The British Isles are not the first, second or third place you have in mind when thinking of great food. However, you are in for a surprise! My editor and I have a running dispute on staying away from hotel food and whilst (isnâ€™t that much cuter then our American â€œwhileâ€) in London I tend to agree with him that the food at even the best hotels can be predictable and limited in variety. Outside of London I think those rules are antiquated!
My first week here I stayed in the Lake District near the middle west coast and also in Scotland way up north near Loch Ness. With the cities far behind and only a few choices for dinner in the smaller villages the English traveler has always relied on the â€œBed, Breakfast, Dinnerâ€ package. And with limited choices the hotels tended to serve tasteless and boring foodsâ€¦ Oh, how that has changed! And as for Nessie, the Loch’s reputed monster, well, the only thing I can suggest is keep looking, but while you do, eat locally, for the food’s just great.
England is going through an organic and local farm product revolution and it has trickled down to all the restaurants. So, get the â€œBeans on Toastâ€ expectation out of your mind and get ready for organically bred Scottish Highland Beef, local Venison, grass fed Lamb and free range Poultry – all of which are incredibly flavorful and far better than any store-bought meats in America. At each of the hotels where I stayed, the hotel had a daily delivery of milk, cream and organic yogurt straight from the dairyâ€¦ nothing a day old here!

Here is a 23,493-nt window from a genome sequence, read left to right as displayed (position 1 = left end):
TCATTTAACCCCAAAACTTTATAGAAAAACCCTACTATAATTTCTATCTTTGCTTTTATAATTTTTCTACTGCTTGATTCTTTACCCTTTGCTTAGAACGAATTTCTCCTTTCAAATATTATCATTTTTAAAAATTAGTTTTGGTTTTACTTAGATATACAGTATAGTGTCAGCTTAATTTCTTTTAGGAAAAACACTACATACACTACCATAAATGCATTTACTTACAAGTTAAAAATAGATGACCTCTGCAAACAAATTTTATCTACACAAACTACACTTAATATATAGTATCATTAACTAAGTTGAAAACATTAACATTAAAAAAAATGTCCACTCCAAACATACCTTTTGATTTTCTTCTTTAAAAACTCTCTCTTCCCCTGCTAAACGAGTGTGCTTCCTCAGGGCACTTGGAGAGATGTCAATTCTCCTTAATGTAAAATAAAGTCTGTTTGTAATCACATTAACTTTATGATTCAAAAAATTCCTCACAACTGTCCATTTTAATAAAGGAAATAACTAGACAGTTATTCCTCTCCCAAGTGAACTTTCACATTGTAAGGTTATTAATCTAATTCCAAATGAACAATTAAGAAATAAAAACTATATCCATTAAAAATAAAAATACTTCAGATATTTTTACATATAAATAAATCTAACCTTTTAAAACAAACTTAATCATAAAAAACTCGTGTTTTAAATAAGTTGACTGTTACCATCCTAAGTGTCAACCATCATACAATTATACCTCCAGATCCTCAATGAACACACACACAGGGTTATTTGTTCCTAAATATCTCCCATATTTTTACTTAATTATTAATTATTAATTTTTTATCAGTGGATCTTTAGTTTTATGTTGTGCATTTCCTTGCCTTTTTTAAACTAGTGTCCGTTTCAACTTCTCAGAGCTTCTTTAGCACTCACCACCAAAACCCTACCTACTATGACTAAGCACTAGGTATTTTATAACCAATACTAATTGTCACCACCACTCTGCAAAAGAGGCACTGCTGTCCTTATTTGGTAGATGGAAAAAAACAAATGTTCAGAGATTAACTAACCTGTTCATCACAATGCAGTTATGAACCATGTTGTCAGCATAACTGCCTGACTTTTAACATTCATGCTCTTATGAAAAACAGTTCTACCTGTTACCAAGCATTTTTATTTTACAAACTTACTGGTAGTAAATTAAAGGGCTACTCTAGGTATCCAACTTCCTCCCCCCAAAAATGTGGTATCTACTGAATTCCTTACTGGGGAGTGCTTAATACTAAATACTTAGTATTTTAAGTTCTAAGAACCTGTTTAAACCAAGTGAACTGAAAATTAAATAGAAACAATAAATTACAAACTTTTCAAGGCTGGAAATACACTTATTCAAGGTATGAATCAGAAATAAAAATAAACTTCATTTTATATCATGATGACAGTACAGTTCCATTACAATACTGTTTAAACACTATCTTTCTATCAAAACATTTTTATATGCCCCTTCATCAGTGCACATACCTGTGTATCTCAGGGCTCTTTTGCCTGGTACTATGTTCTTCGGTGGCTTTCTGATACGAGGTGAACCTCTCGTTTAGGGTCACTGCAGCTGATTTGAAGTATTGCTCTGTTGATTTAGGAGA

The English call the French â€œFroggiesâ€ for their appetite for frog legs and the French call the English â€œRoast Beefsâ€ because of their love of roasted beef (yes, there are some prejudicial meanings involved too but, it started with food!).
You must try a dish called Slow Cooked Scottish Shin of Beef Bourguignon. It is a slow cooked beef dish with carrots and spring onions on a bed of â€œmashâ€ or creamed potatoes. It is served with gravy made from the beef’s own juices. You must realize that the English love their gravies and you can find the children smothering their fish and chips, sausages and anything else you can imagine with it. TIP: It will be difficult to order dishes without gravy so you might just want to ask for less. Gravy can be from meat drippings or vegetarian so, just ask. Especially, will you appreciate their love of gravy, when you visit the fine village pubs, nowadays called “gastro-pubs”. The food can be fantastic and although simple, it will be incredibly fresh. However, it is impossible to have Yorkshire Pudding without the accompanying gravy.Â Â Another excellent dish I tried was Outdoor Reared Porterhouse Pork Steak (pictured above). A large steak with a stronger flavor than assembly line produced pork. Again, served with new vegetables on a mash bed with light gravy (I wish I could call them sauces but, in Britain that means something totally different).